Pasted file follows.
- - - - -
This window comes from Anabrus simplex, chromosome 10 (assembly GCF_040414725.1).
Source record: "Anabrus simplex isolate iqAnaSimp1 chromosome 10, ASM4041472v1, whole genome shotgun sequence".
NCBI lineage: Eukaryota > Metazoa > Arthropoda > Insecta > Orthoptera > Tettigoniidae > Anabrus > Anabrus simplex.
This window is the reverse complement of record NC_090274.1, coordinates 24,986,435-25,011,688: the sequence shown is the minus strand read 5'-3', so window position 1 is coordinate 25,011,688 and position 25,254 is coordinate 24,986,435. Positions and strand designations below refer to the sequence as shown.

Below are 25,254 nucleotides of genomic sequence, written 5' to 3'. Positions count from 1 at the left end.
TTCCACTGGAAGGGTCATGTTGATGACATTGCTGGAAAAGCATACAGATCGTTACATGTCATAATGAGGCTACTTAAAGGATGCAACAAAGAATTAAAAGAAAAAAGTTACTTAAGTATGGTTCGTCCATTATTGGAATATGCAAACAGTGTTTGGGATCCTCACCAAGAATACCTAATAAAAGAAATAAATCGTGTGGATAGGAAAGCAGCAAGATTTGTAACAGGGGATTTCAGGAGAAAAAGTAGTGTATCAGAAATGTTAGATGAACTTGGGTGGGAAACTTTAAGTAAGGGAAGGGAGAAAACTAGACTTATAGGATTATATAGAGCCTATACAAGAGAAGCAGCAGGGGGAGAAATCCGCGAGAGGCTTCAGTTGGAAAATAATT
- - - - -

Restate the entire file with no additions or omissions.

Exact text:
This window comes from Anabrus simplex, chromosome 10 (assembly GCF_040414725.1).
Source record: "Anabrus simplex isolate iqAnaSimp1 chromosome 10, ASM4041472v1, whole genome shotgun sequence".
NCBI lineage: Eukaryota > Metazoa > Arthropoda > Insecta > Orthoptera > Tettigoniidae > Anabrus > Anabrus simplex.
This window is the reverse complement of record NC_090274.1, coordinates 24,986,435-25,011,688: the sequence shown is the minus strand read 5'-3', so window position 1 is coordinate 25,011,688 and position 25,254 is coordinate 24,986,435. Positions and strand designations below refer to the sequence as shown.

Below are 25,254 nucleotides of genomic sequence, written 5' to 3'. Positions count from 1 at the left end.
TTCCACTGGAAGGGTCATGTTGATGACATTGCTGGAAAAGCATACAGATCGTTACATGTCATAATGAGGCTACTTAAAGGATGCAACAAAGAATTAAAAGAAAAAAGTTACTTAAGTATGGTTCGTCCATTATTGGAATATGCAAACAGTGTTTGGGATCCTCACCAAGAATACCTAATAAAAGAAATAAATCGTGTGGATAGGAAAGCAGCAAGATTTGTAACAGGGGATTTCAGGAGAAAAAGTAGTGTATCAGAAATGTTAGATGAACTTGGGTGGGAAACTTTAAGTAAGGGAAGGGAGAAAACTAGACTTATAGGATTATATAGAGCCTATACAAGAGAAGCAGCAGGGGGAGAAATCCGCGAGAGGCTTCAGTTGGAAAATAATT